In other biology news, Y-chromosonal Adam appears to have been dated to 208,300 years ago: “We can say with some certainty that modern humans emerged in Africa a little over 200,000 years ago,” Dr Elhaik said. “It is also clear that there was no single Adam and Eve but rather groups of Adams and Eves living side by side and wandering together in our world.”
If you are sometimes frustrated with misconceptions about science — e.g., “evolution is just a theory” — then this list of Inaccuracies Found In Common Science Illustrations isn’t going to make you any happier.
Top of the hat to Digg.
The Black Death didn’t just wipe out millions of Europeans during the 14th century. It left a mark on the human genome, favoring those who carried certain immune system genes, according to a new study. Those changes may help explain why Europeans respond differently from other people to some diseases and have different susceptibilities to autoimmune disorders.
More here: Science.
According to physicist Jeremy England, the origin and evolution of life are processes driven by the fundamental laws of nature — namely the Second Law of Thermodynamics. He’s come up with a formula showing how a group of atoms, when driven by an external source of energy (like the sun) and when surrounded by a heat bath (like the ocean or atmosphere), can sometimes restructure itself as a way to dissipate increasing rates of energy. (io9)
I wonder how far of a leap it is from this kind of notion of evolution of order to the kind of order we call culture?
Scientists using European Space Agency’s Herschel Space Observatory have detected water vapor escaping from two regions on the dwarf planet / asteroid Ceres. The question then becomes whether it is erupting from cold volcanoes or if it is subliming, with a possible answer coming in 2015 when the NASA Dawn spacecraft orbits the planet/asteroid. Water on Ceres supports “models of the solar system in which giant planets, such as Jupiter, migrated to their current positions, mixing material from the outer and inner regions of the solar system. This mixing could have moved Ceres and Vesta far from the sites where they formed. Ceres probably formed close to its current position, but accreted material from further out. … The findings also suggest that asteroids may have delivered some of the water in Earth’s oceans.”
And, strangely enough, Ceres features in James Corey’s Leviathan Wakes, which I just finished reading. Cue Twilight Zone music…
For those who don’t know who Schekman is, use the search feature, for those of you who are somewhat familiar with Schekman, here’s a link to his response to the feedback he has gotten so far: Ars Technica coverage — which appears to be taken from The Conversation.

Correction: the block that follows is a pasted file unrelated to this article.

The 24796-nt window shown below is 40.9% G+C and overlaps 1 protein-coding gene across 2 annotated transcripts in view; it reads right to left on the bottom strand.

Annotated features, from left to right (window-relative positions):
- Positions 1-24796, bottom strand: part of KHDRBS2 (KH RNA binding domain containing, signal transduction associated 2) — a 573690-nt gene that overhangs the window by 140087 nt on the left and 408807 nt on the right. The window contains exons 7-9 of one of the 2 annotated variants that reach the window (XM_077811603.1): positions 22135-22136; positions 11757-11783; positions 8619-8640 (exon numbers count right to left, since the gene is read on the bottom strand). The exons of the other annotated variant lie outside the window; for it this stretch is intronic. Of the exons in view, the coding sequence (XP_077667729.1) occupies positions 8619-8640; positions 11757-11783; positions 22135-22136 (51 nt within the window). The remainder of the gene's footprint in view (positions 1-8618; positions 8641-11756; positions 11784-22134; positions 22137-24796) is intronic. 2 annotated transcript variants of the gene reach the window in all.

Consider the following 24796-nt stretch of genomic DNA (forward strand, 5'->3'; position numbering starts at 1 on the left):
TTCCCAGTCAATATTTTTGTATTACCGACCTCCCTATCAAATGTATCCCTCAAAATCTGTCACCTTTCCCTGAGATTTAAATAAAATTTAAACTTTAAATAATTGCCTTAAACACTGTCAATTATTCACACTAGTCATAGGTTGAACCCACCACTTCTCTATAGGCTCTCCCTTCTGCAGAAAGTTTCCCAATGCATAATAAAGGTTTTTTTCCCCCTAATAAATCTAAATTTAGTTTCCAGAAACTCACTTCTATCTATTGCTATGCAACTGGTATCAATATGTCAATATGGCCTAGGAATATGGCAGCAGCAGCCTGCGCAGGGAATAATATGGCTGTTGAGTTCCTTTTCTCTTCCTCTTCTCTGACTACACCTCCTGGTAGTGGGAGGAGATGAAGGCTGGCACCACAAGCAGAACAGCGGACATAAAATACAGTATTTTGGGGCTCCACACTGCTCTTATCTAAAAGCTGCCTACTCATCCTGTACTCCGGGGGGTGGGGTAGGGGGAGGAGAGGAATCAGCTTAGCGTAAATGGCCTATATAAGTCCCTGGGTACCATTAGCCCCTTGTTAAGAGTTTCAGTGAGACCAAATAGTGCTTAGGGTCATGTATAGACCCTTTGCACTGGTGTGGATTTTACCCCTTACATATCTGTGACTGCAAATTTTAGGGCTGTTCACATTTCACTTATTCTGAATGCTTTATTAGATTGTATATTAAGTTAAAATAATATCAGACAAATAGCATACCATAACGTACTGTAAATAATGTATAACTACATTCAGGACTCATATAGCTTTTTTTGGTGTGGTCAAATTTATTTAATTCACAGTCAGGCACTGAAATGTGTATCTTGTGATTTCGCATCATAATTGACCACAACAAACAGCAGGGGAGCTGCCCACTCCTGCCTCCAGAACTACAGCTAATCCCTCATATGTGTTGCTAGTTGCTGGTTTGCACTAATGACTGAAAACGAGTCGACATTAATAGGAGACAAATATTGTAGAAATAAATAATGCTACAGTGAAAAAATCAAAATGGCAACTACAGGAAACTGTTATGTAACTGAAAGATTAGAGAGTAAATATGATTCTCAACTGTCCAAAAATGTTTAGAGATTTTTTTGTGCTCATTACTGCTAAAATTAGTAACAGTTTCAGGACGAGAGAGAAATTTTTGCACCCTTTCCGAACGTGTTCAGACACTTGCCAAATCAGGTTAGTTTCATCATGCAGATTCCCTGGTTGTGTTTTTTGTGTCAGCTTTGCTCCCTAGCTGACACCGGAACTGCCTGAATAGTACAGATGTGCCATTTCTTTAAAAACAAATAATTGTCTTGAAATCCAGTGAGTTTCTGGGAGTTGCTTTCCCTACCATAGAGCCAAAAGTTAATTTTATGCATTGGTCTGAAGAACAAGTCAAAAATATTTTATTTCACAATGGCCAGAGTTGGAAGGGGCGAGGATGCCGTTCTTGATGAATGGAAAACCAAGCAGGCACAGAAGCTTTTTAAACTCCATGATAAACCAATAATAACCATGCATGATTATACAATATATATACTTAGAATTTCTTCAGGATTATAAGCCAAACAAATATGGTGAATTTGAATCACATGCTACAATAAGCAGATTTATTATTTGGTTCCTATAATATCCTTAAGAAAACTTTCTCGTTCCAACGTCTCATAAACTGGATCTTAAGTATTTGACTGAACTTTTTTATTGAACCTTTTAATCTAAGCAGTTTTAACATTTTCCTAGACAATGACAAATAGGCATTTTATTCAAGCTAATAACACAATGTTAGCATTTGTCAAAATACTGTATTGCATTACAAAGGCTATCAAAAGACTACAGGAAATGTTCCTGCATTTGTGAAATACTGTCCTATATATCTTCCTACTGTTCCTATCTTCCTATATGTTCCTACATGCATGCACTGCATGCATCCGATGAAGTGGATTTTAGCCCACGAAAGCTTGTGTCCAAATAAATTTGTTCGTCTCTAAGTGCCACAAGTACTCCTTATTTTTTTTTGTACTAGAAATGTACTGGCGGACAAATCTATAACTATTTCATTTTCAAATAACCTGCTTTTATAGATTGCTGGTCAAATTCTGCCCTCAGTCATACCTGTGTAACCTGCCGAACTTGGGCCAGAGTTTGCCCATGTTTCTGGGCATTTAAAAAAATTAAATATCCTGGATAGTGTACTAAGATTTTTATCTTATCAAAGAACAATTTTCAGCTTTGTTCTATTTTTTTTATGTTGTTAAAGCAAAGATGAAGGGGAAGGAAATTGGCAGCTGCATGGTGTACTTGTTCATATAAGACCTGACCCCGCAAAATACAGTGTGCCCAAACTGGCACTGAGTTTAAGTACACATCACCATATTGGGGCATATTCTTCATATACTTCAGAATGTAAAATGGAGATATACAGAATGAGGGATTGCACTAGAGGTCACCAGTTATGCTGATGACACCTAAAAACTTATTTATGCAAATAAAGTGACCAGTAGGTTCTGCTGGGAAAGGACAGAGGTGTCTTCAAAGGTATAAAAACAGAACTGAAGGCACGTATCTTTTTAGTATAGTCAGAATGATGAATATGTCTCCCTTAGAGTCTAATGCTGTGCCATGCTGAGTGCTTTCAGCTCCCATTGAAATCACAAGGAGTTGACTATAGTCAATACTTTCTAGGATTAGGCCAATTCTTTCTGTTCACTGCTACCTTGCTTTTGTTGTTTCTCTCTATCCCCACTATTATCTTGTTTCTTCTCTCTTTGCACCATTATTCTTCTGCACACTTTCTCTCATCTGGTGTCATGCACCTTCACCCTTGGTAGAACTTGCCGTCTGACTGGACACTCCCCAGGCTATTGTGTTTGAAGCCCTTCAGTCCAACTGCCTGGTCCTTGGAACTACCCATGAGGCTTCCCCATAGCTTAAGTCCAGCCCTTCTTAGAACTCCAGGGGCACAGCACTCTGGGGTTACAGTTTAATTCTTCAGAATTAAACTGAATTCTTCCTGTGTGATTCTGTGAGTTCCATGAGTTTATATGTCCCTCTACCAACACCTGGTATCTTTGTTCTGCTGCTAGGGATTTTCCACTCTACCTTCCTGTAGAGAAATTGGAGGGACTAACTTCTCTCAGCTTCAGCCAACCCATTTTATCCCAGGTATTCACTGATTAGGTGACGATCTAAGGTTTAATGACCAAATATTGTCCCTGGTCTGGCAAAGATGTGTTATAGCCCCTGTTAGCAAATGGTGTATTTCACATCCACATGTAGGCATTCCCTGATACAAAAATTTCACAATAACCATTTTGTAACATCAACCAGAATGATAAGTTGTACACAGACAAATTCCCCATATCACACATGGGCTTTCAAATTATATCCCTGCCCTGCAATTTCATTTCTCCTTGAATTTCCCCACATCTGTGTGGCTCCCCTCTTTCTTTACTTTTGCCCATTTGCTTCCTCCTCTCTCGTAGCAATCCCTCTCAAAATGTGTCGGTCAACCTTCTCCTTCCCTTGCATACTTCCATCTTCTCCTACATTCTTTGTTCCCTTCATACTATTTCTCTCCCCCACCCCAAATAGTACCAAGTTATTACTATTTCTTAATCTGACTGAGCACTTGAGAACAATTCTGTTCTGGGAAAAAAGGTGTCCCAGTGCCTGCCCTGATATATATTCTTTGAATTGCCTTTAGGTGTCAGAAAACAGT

For those who don’t want to RTFA, the four points below seem to be central to his program:
- Academics who serve a role in research assessment could shun all use of journal names and impact factors as a surrogate measure of quality. New practices and processes must be devised and shared so that we can rapidly move forward. My Berkeley colleague Michael Eisen has added an important point: we must speak up in appointment and funding committees when we hear others use journal names this way. Here we need peer pressure as much as we need peer review.
- Researchers applying for positions, funding, and tenure should avoid any mention of impact factors in their applications or CVs. Article metrics might have a role to play, but narrative explanations of research significance and accomplishments would be more helpful.
- Funders, universities, and other institutions should make it clear to their review committees that journal brand cannot be used as a proxy for scientific quality. If reviewers object, they should find different reviewers.
- Many of us serve as editors or editorial board members of journals—and we could insist that the publishers of these journals stop promoting impact factors. Instead, the journals could emphasise the other valuable services they provide to authors and readers to promote their worth to the community.
I will, at some point, have to write some science fiction set in space, if for no other reason than it will be the only way that I will ever get into space. Clearly, watching a man walk on the moon at four years of age had a deep and lasting impact on me. (I have no other way to explain my fascination with space exploration, except perhaps my mother’s love of Star Trek.)
- The first thing that caught my eye was the idea that how the moon was formed was not, as I had grown to believe, established. Far from it. That big impact that spewed debris into our orbit that congealed into the moon? Maybe that isn’t the way it was.
- NASA listens to Jupiter and so can you. (At least now I want to try.) NASA even has a Radio Jove program that lets you set up your own radio astronomy station.